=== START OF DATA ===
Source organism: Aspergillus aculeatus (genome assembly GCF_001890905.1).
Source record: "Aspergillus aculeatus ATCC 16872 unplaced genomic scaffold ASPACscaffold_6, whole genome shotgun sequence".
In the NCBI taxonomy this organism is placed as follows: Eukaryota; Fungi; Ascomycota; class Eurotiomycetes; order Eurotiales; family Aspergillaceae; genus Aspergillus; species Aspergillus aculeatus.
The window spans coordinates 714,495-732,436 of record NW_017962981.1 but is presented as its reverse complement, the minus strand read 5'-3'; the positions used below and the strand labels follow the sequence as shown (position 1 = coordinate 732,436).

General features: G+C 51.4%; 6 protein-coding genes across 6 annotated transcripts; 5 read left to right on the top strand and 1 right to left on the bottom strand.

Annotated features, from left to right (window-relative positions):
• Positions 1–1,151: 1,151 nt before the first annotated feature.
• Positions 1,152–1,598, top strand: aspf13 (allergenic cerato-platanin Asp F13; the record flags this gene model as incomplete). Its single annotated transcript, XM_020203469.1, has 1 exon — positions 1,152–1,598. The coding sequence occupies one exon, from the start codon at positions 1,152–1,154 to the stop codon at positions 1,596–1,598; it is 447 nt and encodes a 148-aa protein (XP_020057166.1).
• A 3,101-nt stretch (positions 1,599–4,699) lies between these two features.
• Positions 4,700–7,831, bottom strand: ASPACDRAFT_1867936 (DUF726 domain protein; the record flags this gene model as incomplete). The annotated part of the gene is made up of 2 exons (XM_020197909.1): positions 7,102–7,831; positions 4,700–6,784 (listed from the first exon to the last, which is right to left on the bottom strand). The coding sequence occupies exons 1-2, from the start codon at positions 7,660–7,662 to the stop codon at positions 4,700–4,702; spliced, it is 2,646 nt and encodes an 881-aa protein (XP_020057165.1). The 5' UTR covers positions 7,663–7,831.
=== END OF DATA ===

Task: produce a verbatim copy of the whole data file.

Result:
Source organism: Aspergillus aculeatus (genome assembly GCF_001890905.1).
Source record: "Aspergillus aculeatus ATCC 16872 unplaced genomic scaffold ASPACscaffold_6, whole genome shotgun sequence".
In the NCBI taxonomy this organism is placed as follows: Eukaryota; Fungi; Ascomycota; class Eurotiomycetes; order Eurotiales; family Aspergillaceae; genus Aspergillus; species Aspergillus aculeatus.
The window spans coordinates 714,495-732,436 of record NW_017962981.1 but is presented as its reverse complement, the minus strand read 5'-3'; the positions used below and the strand labels follow the sequence as shown (position 1 = coordinate 732,436).

General features: G+C 51.4%; 6 protein-coding genes across 6 annotated transcripts; 5 read left to right on the top strand and 1 right to left on the bottom strand.

Annotated features, from left to right (window-relative positions):
• Positions 1–1,151: 1,151 nt before the first annotated feature.
• Positions 1,152–1,598, top strand: aspf13 (allergenic cerato-platanin Asp F13; the record flags this gene model as incomplete). Its single annotated transcript, XM_020203469.1, has 1 exon — positions 1,152–1,598. The coding sequence occupies one exon, from the start codon at positions 1,152–1,154 to the stop codon at positions 1,596–1,598; it is 447 nt and encodes a 148-aa protein (XP_020057166.1).
• A 3,101-nt stretch (positions 1,599–4,699) lies between these two features.
• Positions 4,700–7,831, bottom strand: ASPACDRAFT_1867936 (DUF726 domain protein; the record flags this gene model as incomplete). The annotated part of the gene is made up of 2 exons (XM_020197909.1): positions 7,102–7,831; positions 4,700–6,784 (listed from the first exon to the last, which is right to left on the bottom strand). The coding sequence occupies exons 1-2, from the start codon at positions 7,660–7,662 to the stop codon at positions 4,700–4,702; spliced, it is 2,646 nt and encodes an 881-aa protein (XP_020057165.1). The 5' UTR covers positions 7,663–7,831.